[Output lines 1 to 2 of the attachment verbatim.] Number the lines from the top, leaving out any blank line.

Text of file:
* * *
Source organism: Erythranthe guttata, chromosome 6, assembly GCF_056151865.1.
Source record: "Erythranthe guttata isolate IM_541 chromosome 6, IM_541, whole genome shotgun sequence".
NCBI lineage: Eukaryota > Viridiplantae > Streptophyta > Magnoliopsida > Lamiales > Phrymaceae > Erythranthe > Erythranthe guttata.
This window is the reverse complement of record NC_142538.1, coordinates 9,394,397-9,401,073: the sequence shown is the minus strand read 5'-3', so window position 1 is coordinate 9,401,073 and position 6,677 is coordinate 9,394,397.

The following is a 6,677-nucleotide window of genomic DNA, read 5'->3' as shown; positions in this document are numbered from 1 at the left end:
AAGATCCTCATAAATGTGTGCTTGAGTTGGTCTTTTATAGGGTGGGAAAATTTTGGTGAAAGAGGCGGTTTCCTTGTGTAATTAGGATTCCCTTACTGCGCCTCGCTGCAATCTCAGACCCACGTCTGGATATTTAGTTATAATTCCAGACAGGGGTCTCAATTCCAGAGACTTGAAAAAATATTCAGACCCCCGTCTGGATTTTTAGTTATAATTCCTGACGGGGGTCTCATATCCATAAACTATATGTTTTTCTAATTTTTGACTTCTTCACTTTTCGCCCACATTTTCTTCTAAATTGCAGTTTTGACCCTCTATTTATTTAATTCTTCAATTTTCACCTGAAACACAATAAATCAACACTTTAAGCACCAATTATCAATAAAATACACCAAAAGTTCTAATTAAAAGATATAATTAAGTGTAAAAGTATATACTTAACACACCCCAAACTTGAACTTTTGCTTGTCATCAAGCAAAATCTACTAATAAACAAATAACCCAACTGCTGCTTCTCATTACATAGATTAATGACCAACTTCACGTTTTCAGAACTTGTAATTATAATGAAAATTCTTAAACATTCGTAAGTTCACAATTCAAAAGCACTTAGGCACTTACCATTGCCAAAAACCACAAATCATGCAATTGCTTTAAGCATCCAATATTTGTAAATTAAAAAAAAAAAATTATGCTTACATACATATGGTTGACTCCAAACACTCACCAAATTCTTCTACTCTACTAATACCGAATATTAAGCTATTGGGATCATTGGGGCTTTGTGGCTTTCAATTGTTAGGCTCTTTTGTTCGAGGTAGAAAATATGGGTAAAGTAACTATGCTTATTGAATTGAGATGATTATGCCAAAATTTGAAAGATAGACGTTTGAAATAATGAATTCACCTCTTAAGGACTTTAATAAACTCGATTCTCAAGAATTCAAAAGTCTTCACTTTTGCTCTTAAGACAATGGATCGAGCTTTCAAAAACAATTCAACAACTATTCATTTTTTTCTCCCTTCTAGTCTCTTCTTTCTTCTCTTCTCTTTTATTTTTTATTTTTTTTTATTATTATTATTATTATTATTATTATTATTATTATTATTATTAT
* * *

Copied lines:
Source organism: Erythranthe guttata, chromosome 6, assembly GCF_056151865.1.
Source record: "Erythranthe guttata isolate IM_541 chromosome 6, IM_541, whole genome shotgun sequence".